If you see a yellow submarine in the waters of Lake Superior, don’t be surprised. You really aren’t “seeing things.”
The submarine you might be seeing is unmanned and actually a “glider” being used to carry out research beneath the waters of Lake Superior. The University of Minnesota at Duluth, the Large Lakes Observatory and the U.S. Environmental Protection Agency are some of the organizations cooperating on this effort which utilizes National Science Foundation funding. The glider collects data deep within the lake at locations that would otherwise be totally inaccessible.
The glider utilizes changes in buoyancy resulting in forward motion in up and down arcs through the water column. Use of onboard battery power is minimal. Various glider models can remain in motion in Superior for from 25 to 100 days. The glider is given GPS coordinates telling it points to visit and the eventual point of retrieval.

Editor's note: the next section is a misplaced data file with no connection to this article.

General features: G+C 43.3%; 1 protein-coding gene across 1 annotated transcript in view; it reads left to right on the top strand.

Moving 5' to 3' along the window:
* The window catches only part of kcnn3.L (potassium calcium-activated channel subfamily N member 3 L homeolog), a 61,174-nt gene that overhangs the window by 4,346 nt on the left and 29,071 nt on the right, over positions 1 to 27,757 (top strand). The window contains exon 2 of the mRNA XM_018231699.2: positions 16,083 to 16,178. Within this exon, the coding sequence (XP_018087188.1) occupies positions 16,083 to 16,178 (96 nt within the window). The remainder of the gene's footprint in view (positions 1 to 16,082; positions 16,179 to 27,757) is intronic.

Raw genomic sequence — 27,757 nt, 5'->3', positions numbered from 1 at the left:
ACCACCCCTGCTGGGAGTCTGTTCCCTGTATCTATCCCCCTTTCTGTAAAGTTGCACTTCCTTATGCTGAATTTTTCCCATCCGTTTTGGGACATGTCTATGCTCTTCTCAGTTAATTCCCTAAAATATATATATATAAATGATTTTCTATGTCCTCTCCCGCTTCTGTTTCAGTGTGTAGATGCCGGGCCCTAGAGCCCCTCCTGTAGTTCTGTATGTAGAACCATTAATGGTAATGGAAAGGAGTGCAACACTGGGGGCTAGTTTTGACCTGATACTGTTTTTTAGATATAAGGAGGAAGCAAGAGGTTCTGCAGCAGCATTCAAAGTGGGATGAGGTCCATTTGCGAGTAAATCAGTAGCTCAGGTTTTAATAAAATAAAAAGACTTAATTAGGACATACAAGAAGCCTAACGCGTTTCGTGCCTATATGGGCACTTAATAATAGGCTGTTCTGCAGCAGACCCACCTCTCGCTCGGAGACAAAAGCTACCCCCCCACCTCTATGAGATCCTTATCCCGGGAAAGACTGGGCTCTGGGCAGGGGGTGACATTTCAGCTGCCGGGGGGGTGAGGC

Tom Hollenhorst of U.S. EPA in Duluth says use of the glider is part of the Binational Partnership (federal, provincial and state agencies cooperating to restore and protect Lake Superior) Coordinated Science and Monitoring Initiative (CSMI). This initiative entails a year of more intensive environmental monitoring carried out on a rotating, annual basis in each of the Great Lakes, including Superior.